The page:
Years ago the Poles from Part have released 3 PE sets to improve the molded-on details of both Revell’s Braille scale Tigers. The three packs basically have the same main fret and mesh set, plus a third metal sheet that holds details specific to the version – P72-092 for the Ausf. H, P72-093 for the E, and P72-094 for the H1.
I got myself a set for the late variety, and here it is.
As you can notice there’s heaps of tiny detail, some so small really you will not even bother remove it from the metal sheet. There’s useful stuff like all the tool retaining straps and clasps, the side mud flaps, the exhaust heat shields, the ammo belt and can for the commander’s MG, as well as the mesh screens that are SO missing from the Revell kits.
The Tiger tank needs no introduction, so I’ll get straight to the model kit.
The Revell offering has been around for more than a decade – it was the first MODERN rendition of this important machine after the Hasegawa and Fujimi (which is 1/76) offerings. Technology advances have made the inclusion of much better detail possible, so at the time of release the model was what we call “state of the art”. After the very early H model came the late Ausf. E, with the appropriate changes – new wheels and different right turret half.
Earlier this month the long-awaited Zvezda quick-build IS-2 finally reached the local hobby shops, so I was quick to grab myself a copy. It’s close to an year late and I was anxious to see what do we actually get.
There are a hull tub (discussed lower), two grey sprues with parts for the hull and turret, a black one for the tracks, decals for 1 main variant (as on the box top) and additional generic numbers.
The first sprue shows the upper hull and most of the suspension and running gear parts. Yes, just as advertised the set does represent the later war production variety, the IS-2m with the “straight nose”, so it supplements rather than replaces the Italeri kit. As opposed to the Italeri kit, the cooling louvres here are molded angled, with spaces between them, so you can see through the grid.
As one would expect from a 40-year old molds – this kit does not fit perfectly, so here’s a list of recommendations.
– Dry fit the cockpit. The instrument panel does interfere with the pilot’s legs. Unless you are doing some detailing inside – the figure is your best option to distract viewers from the spartan interior.
– There are gaps between the upper wing halves and the fuselage, and at the rear of the lower wing/fuselage join.
– You are in for a re-scribing session once the propeller and the engine cooling fan are in place. There are two locating pins that do help, but some sanding is still required.
Now the Raiden (or Jack as it’s more familiar to the English speakers) might not have been as popular as the Type 0 (A6M), yet to me it represents the change in Japanese philosophy of building military aircraft. The J2M was not transformation of a different type of aircraft, was designed with a powerful engine from the outset, wasn’t supposed to carry 7,7 mm guns and many more firsts. It’s also my first ever Tamiya kit 🙂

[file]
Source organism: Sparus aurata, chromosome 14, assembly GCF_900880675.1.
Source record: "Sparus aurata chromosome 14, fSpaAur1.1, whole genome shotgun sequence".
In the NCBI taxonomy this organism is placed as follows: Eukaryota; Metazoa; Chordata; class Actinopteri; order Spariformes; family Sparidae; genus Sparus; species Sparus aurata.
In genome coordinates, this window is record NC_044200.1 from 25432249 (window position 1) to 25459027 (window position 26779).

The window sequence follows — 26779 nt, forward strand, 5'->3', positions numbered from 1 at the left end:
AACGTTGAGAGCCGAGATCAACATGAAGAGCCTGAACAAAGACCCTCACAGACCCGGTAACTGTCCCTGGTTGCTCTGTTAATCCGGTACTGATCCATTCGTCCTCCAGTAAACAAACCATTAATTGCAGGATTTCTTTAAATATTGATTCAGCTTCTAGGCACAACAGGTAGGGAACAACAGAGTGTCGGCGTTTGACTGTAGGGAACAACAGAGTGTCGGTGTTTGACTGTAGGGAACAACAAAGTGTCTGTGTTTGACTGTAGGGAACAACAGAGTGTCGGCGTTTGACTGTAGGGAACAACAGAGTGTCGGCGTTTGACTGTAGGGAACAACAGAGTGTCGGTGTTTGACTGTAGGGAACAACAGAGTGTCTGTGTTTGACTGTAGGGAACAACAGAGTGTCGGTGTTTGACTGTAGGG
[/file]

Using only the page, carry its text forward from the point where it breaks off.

I’ve been looking for a 72nd scale model for a while, but Hasegawa’s kit was hard to find and not really worth the price asked. So when this “second-hand” kit showed up for about $10 I didn’t give it any second thoughts.
This build is special for me. The kit was purchased, started and completed in just one month, which is a first for the past 20 years or so. I wanted to postpone the clash with it, but I could not resist.
The first thing you should know is that you need to forget most of the modelling stuff you’ve learned over the years. Since the model is a fast build/snap kit:
– DO NOT DRY FIT PARTS, or keep it to a minimum. Fit’s so tight on some parts you won’t be able to disassemble what you put together.
Well it’s finally out. After two years of promises and a lot of online desperation on modellers’ end it’s in the shops and tonight it reaches my bench.
Two sprues of sand-colored plastic, a black sprue for the threads (total part count is 97) and a small decal sheet plus instructions and safety precautions for $8. Let’s see what’s in.
I am impressed! Part of the roadwheels are molded as a single detail, however the suspension arms are separate parts, as are the OVM tools! I am sure modellers will find something else to complain about, however before I actually start building the kit I will only comment on the way this kit is molded and so far it looks rather good to me.
This kit is fantastic to the point that I am not afraid of building 1/35 anymore. It’s very detailed, yet builds together nicely, fitting pretty well, and looks accurate to boot.
Despite the serious part count building up of the main components/subassemblies is something a modeler can achieve within 8-10 hours. Clean molding means that filling and sanding will be done to a minimum. I’ve only used putty in a couple of spots, which can’t be said for most kits I’ve worked on in other scales (bar Eduard’s MiG-21 MF built last year).
After leading for years with its early model StuG IV, in the spring of 2012 DML has released a kit representing the late variety – a welcome addition to the fleet of German vehicles.
The model is a mix of sprues from existing sprues and a new parts that cater for the parts that are specific to the late production vehicles. Let’s go through the box.
The first thing you notice is that the box is packed with 29 (!) sprues, 4 sheets with metal parts and 216 Magic Link tracks for 1242 parts (if my counting is correct). Sprues are carefully packed together to save space, and putting them back in could turn to be quite the 3D puzzle 🙂